It’s an interesting time to think about the future of food. Globalisation, wanderlust and culinary creativity means that people are exposed to global cuisine like never before. Agricultural systems are however, struggling around the world. Add environmental issues like climate change and water scarcity to the mix and the future of food becomes even more complex. As the world’s population is set to rise to nine billion by 2050, the United Nations Food and Agricultural Organisation claims that we need a 70% increase in the food that we produce to sustain the people the planet will be home to.
We know that eating meat is bad for the environment but how likely is it that we’ll all turn vegetarian to save the planet? Celebrity initiatives like Meat-free Monday have been trying to shape consumer behaviour and influence a low-meat diet and vegetarian-only restaurants are becoming more common. It’s not just meat; animal-based produce like eggs, milk and other dairy products all form part of global diets and are both land-intensive and a major source of greenhouse gases. With the population increase combined with the growth of the middle-classes (and increased incomes), livestock production is only likely to go up.
Social norms evolve over time and acceptance to explore alternatives to our traditional sources of nutrition may even include foods that were previously seen as unacceptable. This is where edible insects are coming in to the picture – is it time to change what we eat and what we serve in our restaurants? There are a growing number of restaurants that have bugs on the menu; from Archipelago in London (UK) Afrodite in Nice (France) and Bug Appétit in New Orleans (USA) to name just three.
Eating insects has been part of some cultures for generations and can be considered a delicacy. This is particularly true in parts of Africa and Asia including Cambodia where Bugs Café in Siem Reap serves a selection of crickets, grasshoppers, ants, silkworms, scorpions and spiders. Nutrient-rich, insects can make a vital contribution to the diets of poor and developing countries whilst also helping to reduce environmentally damaging systems associated with farming. Some contain more iron than spinach and other green vegetables and so make a much more nutritious and often, cost-effective snack, whilst others such as crickets have twice the level of protein as beef. High in fats, proteins and micro-nutrients, edible insects are also produced with lower greenhouse gas emissions and water usage. Their ability to multiply quicker than livestock means that demands can be met in a timely way. The cost, environmental and nutritional benefits means that edible insects may well be coming to a menu near you.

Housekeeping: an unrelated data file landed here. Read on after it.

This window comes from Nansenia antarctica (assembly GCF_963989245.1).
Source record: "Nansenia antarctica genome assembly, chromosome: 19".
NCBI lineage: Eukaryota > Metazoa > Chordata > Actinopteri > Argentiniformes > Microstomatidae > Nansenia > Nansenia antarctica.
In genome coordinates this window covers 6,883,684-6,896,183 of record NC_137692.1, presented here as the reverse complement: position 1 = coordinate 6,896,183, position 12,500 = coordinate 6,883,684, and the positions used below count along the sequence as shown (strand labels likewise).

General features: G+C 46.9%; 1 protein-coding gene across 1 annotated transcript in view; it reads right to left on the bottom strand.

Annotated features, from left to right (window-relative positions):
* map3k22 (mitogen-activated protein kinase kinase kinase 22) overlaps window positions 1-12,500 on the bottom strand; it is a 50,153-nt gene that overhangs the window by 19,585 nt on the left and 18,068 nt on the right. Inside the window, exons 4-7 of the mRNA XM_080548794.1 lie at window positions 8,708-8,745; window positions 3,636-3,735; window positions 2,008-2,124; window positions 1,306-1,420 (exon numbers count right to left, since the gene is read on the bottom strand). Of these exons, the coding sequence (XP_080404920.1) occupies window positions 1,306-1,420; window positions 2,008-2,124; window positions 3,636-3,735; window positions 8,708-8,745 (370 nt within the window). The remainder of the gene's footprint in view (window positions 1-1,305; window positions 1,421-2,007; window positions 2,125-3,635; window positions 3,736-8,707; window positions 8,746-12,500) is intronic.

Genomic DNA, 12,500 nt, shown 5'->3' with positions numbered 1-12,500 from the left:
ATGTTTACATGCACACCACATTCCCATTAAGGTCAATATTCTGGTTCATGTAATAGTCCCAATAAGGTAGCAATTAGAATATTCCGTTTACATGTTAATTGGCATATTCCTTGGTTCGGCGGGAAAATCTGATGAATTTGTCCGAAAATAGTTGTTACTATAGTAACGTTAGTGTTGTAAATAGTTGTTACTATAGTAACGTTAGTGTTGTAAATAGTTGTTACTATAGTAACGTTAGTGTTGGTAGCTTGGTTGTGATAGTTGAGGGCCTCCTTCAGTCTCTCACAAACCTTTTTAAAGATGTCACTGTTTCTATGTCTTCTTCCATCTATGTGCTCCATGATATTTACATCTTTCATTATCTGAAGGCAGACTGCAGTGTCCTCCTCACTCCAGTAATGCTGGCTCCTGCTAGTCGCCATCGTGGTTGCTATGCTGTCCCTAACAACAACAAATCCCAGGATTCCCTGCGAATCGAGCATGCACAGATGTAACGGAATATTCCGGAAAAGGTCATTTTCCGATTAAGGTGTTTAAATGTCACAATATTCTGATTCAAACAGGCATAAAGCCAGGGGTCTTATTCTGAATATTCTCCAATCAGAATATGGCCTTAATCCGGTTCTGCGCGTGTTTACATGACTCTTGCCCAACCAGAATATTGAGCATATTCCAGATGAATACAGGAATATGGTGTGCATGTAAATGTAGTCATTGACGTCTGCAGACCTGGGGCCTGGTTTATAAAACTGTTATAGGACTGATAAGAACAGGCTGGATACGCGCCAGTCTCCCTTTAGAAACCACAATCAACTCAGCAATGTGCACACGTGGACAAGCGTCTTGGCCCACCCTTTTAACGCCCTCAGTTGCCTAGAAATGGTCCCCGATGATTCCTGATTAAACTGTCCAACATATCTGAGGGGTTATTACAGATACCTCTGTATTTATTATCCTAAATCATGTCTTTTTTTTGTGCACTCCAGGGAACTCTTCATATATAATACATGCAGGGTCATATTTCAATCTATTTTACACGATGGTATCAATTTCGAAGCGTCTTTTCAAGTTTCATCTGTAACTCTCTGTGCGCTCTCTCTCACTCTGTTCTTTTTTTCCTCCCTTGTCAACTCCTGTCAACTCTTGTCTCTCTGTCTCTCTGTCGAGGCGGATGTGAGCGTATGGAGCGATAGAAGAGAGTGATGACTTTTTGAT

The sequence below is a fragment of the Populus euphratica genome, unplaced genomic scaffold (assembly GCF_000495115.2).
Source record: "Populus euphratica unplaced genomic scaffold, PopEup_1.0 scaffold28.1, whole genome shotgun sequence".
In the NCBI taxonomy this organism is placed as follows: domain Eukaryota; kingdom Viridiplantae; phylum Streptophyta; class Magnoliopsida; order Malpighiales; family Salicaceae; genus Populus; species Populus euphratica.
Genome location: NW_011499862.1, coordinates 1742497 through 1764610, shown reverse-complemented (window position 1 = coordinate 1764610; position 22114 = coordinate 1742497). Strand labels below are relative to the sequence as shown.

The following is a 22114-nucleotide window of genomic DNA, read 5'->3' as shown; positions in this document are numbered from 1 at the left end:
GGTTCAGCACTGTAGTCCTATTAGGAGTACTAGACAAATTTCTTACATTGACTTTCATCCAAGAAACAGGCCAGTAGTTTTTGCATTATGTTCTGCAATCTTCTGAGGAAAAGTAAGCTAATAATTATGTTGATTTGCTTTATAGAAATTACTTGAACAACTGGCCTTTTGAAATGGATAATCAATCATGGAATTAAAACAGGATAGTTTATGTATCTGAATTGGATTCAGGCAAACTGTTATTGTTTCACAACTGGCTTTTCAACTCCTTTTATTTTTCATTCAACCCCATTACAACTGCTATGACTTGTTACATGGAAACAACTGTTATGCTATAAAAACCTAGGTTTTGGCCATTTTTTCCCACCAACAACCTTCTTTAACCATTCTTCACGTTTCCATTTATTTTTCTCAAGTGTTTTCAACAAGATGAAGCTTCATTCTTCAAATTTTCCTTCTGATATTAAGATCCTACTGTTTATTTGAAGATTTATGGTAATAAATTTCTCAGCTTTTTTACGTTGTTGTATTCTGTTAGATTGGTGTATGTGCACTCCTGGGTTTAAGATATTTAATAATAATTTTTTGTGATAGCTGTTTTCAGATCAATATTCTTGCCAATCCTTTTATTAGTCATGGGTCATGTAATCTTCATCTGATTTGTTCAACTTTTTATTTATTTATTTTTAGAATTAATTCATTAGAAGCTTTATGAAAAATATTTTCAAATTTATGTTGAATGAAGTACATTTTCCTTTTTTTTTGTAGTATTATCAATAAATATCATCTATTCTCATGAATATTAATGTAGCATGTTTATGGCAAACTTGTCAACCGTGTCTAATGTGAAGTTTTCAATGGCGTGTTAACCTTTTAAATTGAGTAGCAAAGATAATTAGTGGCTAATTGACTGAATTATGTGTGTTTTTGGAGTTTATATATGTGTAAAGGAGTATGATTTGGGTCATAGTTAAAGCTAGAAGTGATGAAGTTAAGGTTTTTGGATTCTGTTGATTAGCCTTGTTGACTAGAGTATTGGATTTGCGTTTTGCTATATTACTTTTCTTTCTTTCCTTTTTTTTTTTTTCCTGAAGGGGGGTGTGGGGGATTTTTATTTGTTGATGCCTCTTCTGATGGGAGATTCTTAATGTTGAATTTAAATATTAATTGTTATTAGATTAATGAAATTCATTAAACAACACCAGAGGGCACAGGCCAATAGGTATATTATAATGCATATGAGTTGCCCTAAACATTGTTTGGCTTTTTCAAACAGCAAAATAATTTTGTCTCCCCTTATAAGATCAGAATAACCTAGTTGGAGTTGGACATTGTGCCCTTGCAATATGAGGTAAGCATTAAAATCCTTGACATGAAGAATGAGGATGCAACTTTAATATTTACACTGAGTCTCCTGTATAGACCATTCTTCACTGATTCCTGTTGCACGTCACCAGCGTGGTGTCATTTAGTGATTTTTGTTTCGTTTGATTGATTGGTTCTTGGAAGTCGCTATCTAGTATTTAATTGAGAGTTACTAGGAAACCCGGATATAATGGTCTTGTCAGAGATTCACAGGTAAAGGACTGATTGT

In Europe, the market is relatively immature but things are changing. Nordic countries in particular are leading the way through academic research and trials to scale edible insect production, for example, the Swedish University Centre for Agricultural Sciences is exploring agricultural by-products that can be used as feeds. Big businesses are also seeing the value in thinking about insects as substitutes to protein and nutrients in their products and it is driving corporate research and development investment. The mass production of insects is becoming a reality. Part of the challenge that the western market faces is the limited consumer acceptance of eating insects so they are being introduced in to the food market in subtle ways – in chocolate bars and cakes in powdered form rather than “bugs on a stick” that form part of the streetfood culture in parts of Asia.
As Josh Evans in his documentary Bugs points out, whilst there are some environmental advantages of substituting edible insects in our diet to replace resource intensive meats, we might have got our priorities wrong. The market-driven supply and demand culture that has permeated societies means that consumption patterns are fundamentally unsustainable. Mass farming edible insects that are exported around the world surely perpetuate the same problems rather than fixes them? The challenge for the future is facing up to those that dominate the food markets and regaining control of what we eat and where it is produced.
Over time, market liberalisation has meant that consumers have stopped eating seasonally and now expect year-round access to produce, disregarding the need to eat what is produce locally and within their own agricultural contexts – the boom in awareness of the benefits of avocados for example has seen restaurants dedicated to eating that one fruit in different ways becoming the “go to” places of our time. This is in countries that have never grown avocados nor will they. The social and environmental implications of such trends are huge. Meanwhile, to counter this there is also growing interest from those wanting to consume locally sourced, organic produce that is in season. There are restaurants that are making this part of their brand differentiation and identity. What we’ve learnt is that a blanket approach to food consumption hasn’t worked.
It’s an age-old question: do consumers lead or respond to trends? What role is there for chefs and restauranteurs to put environmental sustainability as much on the menu as the latest culinary delights?! I would argue that they have a big role to play, but I’m biased. We should be doing more to ensure that people get the nutrients and food that they need, wherever they are. Eating bugs might be one step in that process.
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